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Over-the-top rock tributes offer fun choices

You gotta rock. It’s the law, etched in vinyl. Lighter thumb’s twitchin’, beer hand’s clutchin’. But where?

Do you want Heart’s “Alone” sung by Lily Arce but backed by that dude who played guitar in the real Heart and stood in between the Wilson sisters in all their publicity photos but whose name evades you? (It’s Howard Leese.) Or do you want to hear it from two women (Cassie Stone and Ann Martinez) actually suited up as Ann and Nancy Wilson, with Stone really sounding like Heart’s Ann?

Want to hear Journey’s “Separate Ways (Worlds Apart)” sung by the guy (Andrew Freeman) who used to be in George Lynch’s Lynch Mob? Or the guy (Paul Johnson) who starred in the “Rock of Ages” musical?

You can see how the differences can narrow between the new “World’s Greatest Rock Show” at the Stratosphere and the relocated “Raiding the Rock Vault” at the Hard Rock Hotel.

“Rock Show” cribs the “Legends in Concert” format for costumed segments devoted to (in order) Bruce Springsteen, Heart, Van Halen, Journey, Meat Loaf and Kiss.

Costumes don’t figure into “Rock Vault” per se, just an astonishing array of sunglasses, scarves, skull rings and studded waistcoats. But after four years in three venues, this band of almost-famous classic rockers has jelled into its own entity. The sonic sparkle and contagious good fun make it easy to forget you’re watching a glorified cover band.

But it’s not too big a dodge to say you can see both. In reality, any choice between the two will probably be made more out of convenience, pricing or the logistics of where you’re staying. And for two shows sharing a lot of the same music, they read differently.

“Rock Show” has real-rock punch overseen by musical director Lon Bronson but works best when making full use of its theatrical format. You see why Van Halen or Kiss tribute bands outnumber those for Springsteen. Spandex and scissor-kick leaps from the drum riser do the job for Drew Hart as David Lee Roth, while Michael Shapiro can get close to The Boss’ voice but faces an impossible task in trying to replicate his intangible charisma.

Springsteen and Journey remind us how the melody and melodramatics of ’70s rock evolved into today’s Broadway. But the surprise home run turns out to be Jared Dalley doing Meat Loaf’s sweaty rock-opera duets with Stone or Martinez (who alternate as his foil).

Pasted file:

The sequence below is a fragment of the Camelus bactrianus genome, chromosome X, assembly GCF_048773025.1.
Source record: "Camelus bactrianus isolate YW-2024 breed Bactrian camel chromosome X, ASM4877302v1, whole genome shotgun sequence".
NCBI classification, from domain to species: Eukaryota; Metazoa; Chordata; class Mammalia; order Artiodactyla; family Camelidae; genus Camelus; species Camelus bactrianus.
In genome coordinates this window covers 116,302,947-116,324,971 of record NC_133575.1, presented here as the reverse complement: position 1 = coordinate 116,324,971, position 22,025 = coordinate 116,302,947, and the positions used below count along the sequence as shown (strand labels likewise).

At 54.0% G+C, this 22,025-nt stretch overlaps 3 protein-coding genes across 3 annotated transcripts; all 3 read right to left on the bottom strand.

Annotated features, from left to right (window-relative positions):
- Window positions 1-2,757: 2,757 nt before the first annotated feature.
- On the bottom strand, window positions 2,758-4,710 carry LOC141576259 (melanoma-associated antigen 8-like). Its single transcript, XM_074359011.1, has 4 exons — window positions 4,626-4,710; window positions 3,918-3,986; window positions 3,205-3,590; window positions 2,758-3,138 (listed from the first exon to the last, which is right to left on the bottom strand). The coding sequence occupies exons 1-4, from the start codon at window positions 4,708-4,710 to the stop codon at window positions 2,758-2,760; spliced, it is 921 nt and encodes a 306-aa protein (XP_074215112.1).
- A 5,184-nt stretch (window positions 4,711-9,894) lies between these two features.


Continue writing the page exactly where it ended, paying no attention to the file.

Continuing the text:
The early fear that “Rock Show” will trip up on its literal premise eases when Paul Johnson, who played the nice-guy lead in the local production of “Rock of Ages,” lets it rip on the Journey songs. It’s the voice that counts, not the wig, right?

Oddly, it’s “Rock Show” that now gives us wisecracking roadies and a comical Ozzy Osbourne (David Iannaci). “Raiding the Rock Vault” had to ditch all of its framing devices, including the “Spinal Tap”-like prop of its title, to fit on the club stage of the Hard Rock’s Vinyl.

Repeat viewers won’t miss any of that stuff, even if we’re still stuck with dull narration and text displays of rock trivia. Two female dancers still pump up the visuals. But the band is practically right on top of you, and the real secret weapon is the singing. Most bands have one lead voice. “Rock Vault” has four guys and one gal who could each carry the weight.

Robin McAuley is the one who best sells the 64-year-old “Stairway to Heaven” swagger, but Paul Shortino, Freeman and Mark Boals all bring different range to different songs.

By the time Shortino, McAuley and Boals are bopping like The Raelettes while Freeman leads on “Separate Ways (World’s Apart),” you think it’s about time this bunch got into the studio to record something original.

So both shows will get you up on your feet, but see them in the right order. The “Rock Show” is, as the title says, the show. “Rock Vault” is the party.

Contact Mike Weatherford at mweatherford@reviewjournal.com or 702-383-0288. Follow @Mikeweatherford on Twitter.

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